“Now that he’s back she’s finally going to be able to sleep,” Phoeun Tem said. “Now that he’s back it’s a weight off our shoulders.”
Tem was born in a Cambodian refugee camp in Thailand after his family fled the violent Khmer Rouge regime. He was five when his family moved to the United States in 1990 as legal permanent residents.
When he was 24, he was convicted of possession of marijuana for sale and in 2011 received a final order for deportation. He was one of nearly 2,000 estimated Cambodian nationals living in the United States with similar orders against them, about 1,400 of whom have criminal convictions.
Prior to last year, the Cambodian government had been reluctant to accept deportees from the United States, rarely issuing the necessary travel documents. Hundreds of Cambodians with deportation orders were living in the U.S. with their families with periodic check-ins with immigration officials, said Melanie Kim, a staff attorney at the Asian Americans Advancing Justice’s Asian Law Caucus. She has been working with Tem and his family since last October.
The U.S. began visa sanctions on Cambodia, along with three other countries, in September 2017, to force them to accept deportees. Dozens of Cambodian refugees have since been deported.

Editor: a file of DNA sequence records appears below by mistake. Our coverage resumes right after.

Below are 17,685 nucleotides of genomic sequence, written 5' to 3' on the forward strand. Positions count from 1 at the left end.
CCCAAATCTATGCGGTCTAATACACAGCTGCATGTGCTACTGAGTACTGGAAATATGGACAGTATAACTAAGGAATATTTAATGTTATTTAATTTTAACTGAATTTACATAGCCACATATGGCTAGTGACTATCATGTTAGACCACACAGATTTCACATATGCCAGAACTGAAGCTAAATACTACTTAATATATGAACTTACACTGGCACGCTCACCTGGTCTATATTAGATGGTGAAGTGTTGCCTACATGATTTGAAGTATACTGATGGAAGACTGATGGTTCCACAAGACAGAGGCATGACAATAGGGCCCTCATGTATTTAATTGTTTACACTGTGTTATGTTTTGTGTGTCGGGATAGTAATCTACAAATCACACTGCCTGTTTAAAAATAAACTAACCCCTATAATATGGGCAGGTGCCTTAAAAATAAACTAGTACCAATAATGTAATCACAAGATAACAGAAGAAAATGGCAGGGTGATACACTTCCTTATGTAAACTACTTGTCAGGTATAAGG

On April 3, the largest deportation flight of Cambodian refugees in U.S. history, 43 individuals, departed from El Paso, Texas. Less than four weeks later, Tem was deported, just one day before a superior court judge would reverse his criminal conviction over a prejudicial error — that he was not properly notified of the immigration consequences of pleading guilty.
“We won the case but my brother had already been sent to Cambodia,” Sarim Tem said.
His criminal conviction was vacated but having already been deported, Kim and other attorneys were uncertain about whether they could reverse his deportation order in immigration court.
“But honestly his family has never stopped fighting for him,” Kim said. “I just felt so moved by how much they love their brother that I figured we should just file a motion to reopen” his immigration case.